2009-11-11 / Lifestyles

Rob’s Grog leaves long-lasting taste

by KELLY JACKSON Reporter

Leder man Leder man For 15 years, 97 Rock’s Rob Lederman turned his garage into a holiday beverage brewery each December, turning out 144 bottles filled with seasonal spices and a medley of liquor — six types of alcohol to be exact — to give friends and family a bloodstream warming gift.

The secret recipe yields such a delicious product, sales representatives at the station used to pre-order bottles of it to give as gifts to their clients.

Gauging the temperature with great discipline, Lederman mixed his concoction — consisting of 30 to 40 ingredients — in garbage bins, making sure the cream didn’t curdle.

Then his friend, Bob Rich, of Rich Products, recommended having his company mass produce Lederman’s noglike beverage, and the two teamed up to raise money for the Cystic Fibrosis Foundation and Camp Good Days.

The results was Rob’s Grog — a tasty treat with a lasting benefit.

For $400, restaurant owners can purchase six, 64-oz bottles of Rob’s Grog mix, three Rob’s Grog shakers, four shot glasses, 12 posters for the restaurant or bar and 20 table tents.

The $400 then gets split evenly, half to cystic fibrosis and the other half to Camp Good Days, which provides programs and services to improve the quality of life for children living with cancer.

“As a bar, you’re making money and literally sending a kid from Buffalo with cancer to Camp Good Days,” said Lederman, an Amherst resident and also the owner of Rob’s Comedy Playhouse.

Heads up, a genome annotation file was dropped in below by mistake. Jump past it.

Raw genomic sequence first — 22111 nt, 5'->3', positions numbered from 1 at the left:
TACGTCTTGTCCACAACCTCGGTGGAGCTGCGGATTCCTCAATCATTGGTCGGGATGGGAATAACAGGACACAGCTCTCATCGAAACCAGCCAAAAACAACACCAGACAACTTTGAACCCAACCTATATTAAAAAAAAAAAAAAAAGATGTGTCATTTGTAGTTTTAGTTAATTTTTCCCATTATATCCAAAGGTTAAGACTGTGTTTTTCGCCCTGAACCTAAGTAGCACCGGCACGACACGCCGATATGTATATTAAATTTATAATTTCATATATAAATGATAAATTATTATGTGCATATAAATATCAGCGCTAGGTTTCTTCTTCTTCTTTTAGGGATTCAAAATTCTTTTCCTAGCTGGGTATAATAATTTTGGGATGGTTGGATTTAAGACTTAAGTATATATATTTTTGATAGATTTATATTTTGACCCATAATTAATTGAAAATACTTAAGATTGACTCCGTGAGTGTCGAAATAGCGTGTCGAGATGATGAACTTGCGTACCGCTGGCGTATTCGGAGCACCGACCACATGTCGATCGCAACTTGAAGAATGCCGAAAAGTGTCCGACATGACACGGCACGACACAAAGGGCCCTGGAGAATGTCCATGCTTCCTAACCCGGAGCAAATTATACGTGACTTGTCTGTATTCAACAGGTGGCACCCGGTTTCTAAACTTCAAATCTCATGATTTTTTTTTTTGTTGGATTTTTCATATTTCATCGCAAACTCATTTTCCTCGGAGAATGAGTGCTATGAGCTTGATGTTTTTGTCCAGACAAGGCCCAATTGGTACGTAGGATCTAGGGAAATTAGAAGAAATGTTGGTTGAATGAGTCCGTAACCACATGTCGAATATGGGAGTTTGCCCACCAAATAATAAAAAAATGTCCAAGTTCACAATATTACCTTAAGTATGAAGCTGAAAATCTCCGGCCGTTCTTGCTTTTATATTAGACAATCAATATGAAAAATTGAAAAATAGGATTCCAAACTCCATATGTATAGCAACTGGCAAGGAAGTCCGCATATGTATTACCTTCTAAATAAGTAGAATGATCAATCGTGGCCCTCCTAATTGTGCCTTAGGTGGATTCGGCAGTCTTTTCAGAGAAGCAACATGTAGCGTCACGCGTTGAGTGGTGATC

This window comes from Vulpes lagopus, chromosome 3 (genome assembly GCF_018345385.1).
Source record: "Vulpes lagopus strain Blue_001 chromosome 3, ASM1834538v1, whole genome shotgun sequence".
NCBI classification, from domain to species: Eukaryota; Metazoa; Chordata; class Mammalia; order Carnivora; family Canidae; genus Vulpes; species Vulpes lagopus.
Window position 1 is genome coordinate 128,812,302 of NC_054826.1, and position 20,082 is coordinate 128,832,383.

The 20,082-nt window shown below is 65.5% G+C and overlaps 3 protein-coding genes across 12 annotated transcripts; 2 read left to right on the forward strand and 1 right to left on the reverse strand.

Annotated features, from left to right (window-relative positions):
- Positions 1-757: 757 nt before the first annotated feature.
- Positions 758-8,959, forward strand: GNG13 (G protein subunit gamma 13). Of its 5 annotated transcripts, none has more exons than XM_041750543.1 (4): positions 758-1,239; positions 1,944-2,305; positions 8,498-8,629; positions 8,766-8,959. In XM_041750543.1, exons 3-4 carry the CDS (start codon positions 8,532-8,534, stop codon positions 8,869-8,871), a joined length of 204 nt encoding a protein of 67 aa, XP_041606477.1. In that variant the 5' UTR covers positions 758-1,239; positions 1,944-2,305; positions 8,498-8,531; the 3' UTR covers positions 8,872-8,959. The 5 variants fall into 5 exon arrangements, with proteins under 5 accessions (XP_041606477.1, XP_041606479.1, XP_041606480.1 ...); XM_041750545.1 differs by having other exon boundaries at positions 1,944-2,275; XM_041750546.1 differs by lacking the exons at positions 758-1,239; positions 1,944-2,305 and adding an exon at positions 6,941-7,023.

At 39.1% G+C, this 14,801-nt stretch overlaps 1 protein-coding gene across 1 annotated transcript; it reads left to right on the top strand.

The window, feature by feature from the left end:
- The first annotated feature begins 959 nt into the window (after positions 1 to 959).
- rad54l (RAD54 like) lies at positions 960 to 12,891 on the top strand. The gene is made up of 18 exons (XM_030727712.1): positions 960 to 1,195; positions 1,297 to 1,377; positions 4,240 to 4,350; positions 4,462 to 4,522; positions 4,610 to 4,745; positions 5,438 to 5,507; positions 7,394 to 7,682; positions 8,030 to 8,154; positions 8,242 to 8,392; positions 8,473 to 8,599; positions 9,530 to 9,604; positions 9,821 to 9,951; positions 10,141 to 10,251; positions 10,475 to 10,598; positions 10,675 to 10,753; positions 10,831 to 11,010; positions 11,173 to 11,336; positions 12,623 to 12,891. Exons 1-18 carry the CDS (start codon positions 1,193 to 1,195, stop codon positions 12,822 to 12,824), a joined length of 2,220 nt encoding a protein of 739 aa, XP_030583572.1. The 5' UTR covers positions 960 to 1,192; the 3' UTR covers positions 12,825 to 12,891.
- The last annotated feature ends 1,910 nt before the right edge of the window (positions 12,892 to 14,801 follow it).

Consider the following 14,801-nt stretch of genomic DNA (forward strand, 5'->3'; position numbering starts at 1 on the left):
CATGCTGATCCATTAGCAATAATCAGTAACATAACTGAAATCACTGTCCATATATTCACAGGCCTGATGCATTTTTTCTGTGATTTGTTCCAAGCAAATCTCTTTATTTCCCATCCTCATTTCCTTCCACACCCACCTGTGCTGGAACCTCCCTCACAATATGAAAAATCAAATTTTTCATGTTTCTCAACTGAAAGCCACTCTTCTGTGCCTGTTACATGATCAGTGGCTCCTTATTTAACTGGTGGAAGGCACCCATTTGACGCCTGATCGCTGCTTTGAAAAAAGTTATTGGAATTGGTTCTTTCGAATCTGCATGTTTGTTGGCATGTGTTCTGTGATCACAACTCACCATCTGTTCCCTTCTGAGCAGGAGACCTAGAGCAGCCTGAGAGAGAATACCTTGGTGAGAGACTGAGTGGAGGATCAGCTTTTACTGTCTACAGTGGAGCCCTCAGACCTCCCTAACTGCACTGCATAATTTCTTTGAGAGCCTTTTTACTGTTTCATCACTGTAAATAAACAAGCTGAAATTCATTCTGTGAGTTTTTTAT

Rich and Lederman have underwritten the production of the grog, estimated at about $10,000.

“I would have donated a couple thousand dollars anyway,” said Lederman, who was named 2009’s Humanitarian of the Year for Camp Good Days. “Now I can donate that, plus more.”

Twenty-eight restaurants have already signed up for Rob’s Grog from throughout the area, including Black and Blue, The Eagle House, Solé, Cozumel Grill and the Roycroft Inn.

Lederman will sell his grog to only 12 more restaurants. He said he hopes to gain more interest from restaurant owners in the Southtowns.

Restaurants can expect a profit of $3,800 from participating by selling Rob’s Grog as a martini, pint or shooter, Lederman said, adding that it’s a win-win situation.

Also, all restaurants carrying the grog will receive promotional airtime on Citadel Broadcasting radio stations, including 97 Rock, Mix 104 and 103.3 The Edge.

Rob’s Grog will arrive at participating restaurants beginning Thursday and Friday Nov. 17 and 18, dropped off by families of Camp Good Days and the Cystic Fibrosis Foundation.

For more information, e-mail Lederman at robsgrog@ secretgourmet.com or rob@robscomedyplayhouse. com.

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